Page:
Media outlets are in the news business. And as you can tell from the close resemblance between the words « news » and « new, » the mission of the media is to bring you interesting and timely reports on what’s new. If you’re an entrepreneur or organizational marketer and you feed your news about what’s new to the media at the appropriate time, you’re helping both them and yourself. You give them news to share, and you receive credibility and exposure to potential customers.
Ah, but what is the appropriate time? Media deadlines are the most important element in proper timing. Follow these guidelines to make the publicity process work in your favor.
In one group are radio, television, newspapers and web sites, which have short-range deadlines, and in another group are magazines, which have considerably longer-range deadlines. For the short-range deadline media, one week is generally enough lead time for those media outlets to pick up your story. For magazines, the lead time depends on the publication schedule: Monthly magazines need to receive your press releases or pitches 3-6 months ahead of time, while those published every other month need even longer lead time. Weekly magazines need 3-6 weeks advance notice, whenever possible.
When announcing events or looking for coverage for them (as opposed to, say, announcing a new product or providing perspective on a trend), you often need to add a few weeks to the lead time, because daily media often have a weekly rather than daily publication schedule for their calendar listings. That is, upcoming events get published in a batch once a week on Thursday or Friday rather than every day.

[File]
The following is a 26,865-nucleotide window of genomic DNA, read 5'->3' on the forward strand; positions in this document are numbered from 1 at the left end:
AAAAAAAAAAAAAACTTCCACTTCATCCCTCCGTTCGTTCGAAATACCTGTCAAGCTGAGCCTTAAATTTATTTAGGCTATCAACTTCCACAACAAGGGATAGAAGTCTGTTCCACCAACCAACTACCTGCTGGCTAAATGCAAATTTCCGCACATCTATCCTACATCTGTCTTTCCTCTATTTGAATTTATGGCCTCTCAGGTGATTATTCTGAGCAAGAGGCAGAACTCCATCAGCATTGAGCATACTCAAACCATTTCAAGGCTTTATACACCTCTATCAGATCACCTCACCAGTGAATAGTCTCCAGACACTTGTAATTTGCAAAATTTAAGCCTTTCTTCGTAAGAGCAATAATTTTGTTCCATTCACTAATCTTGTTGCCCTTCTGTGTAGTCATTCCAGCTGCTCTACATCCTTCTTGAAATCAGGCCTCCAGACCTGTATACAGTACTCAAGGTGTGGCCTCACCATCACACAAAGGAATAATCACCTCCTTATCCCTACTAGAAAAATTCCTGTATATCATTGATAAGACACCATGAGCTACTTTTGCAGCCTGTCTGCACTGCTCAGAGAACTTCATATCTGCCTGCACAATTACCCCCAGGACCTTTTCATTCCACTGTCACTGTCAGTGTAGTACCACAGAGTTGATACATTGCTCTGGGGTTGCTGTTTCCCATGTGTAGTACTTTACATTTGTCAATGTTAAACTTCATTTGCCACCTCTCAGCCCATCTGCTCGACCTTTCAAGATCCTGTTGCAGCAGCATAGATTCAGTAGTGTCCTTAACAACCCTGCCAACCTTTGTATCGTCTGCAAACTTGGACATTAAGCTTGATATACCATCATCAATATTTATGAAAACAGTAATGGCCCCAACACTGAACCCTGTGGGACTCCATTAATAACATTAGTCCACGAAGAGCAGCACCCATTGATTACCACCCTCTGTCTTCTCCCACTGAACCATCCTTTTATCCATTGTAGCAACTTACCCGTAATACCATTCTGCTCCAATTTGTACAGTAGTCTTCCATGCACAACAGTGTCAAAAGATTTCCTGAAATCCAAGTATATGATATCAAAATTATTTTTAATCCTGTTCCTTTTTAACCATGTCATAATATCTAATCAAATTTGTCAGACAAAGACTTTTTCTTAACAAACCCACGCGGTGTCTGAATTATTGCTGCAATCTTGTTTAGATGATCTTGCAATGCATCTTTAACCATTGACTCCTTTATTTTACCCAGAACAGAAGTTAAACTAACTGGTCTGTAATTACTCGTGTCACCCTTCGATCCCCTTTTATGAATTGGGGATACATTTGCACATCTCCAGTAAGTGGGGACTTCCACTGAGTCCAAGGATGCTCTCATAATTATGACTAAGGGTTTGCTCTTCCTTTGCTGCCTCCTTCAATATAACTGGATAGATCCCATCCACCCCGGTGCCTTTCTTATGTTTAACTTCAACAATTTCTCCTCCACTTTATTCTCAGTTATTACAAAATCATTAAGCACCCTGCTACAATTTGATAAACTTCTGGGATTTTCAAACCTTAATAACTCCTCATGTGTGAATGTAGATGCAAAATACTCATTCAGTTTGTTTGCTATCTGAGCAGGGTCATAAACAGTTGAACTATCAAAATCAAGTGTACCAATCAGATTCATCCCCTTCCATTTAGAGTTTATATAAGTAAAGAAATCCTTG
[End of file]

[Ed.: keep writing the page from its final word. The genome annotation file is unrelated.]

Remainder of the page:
The biggest timing complications arise with a product launch, because magazines need to receive your publicity materials 2-3 months before the newspapers, radio, TV and websites in order for them to feature new stuff around the same time. If you rely simply on press release distribution for publicity, either magazine coverage will lag way behind the other media or the newspaper etc. coverage will be premature.
Solve that dilemma by sending publicity materials directly to the magazines at least three months before you want the coverage to appear, then wait until the week before you want the coverage to hit up the newspapers, radio, TV and websites, either by contacting them directly as well or by doing a general press release distribution. That’s right – do publicity in two batches.
Using the guidelines above, plan your timing carefully so you don’t have publicity appearing before your product is ready for purchase or after it’s too late for customers to plan to attend your events.
Bonus Tip: Improve your timing even more by looking up or requesting a publication’s « editorial calendar. » This is an issue-by-issue rundown of planned topics – for instance, the March 16 issue will cover network security, the March 23 issue software upgrades and so on. If you dovetail your publicity with a particular publication’s editorial calendar, you’re practically a shoo-in!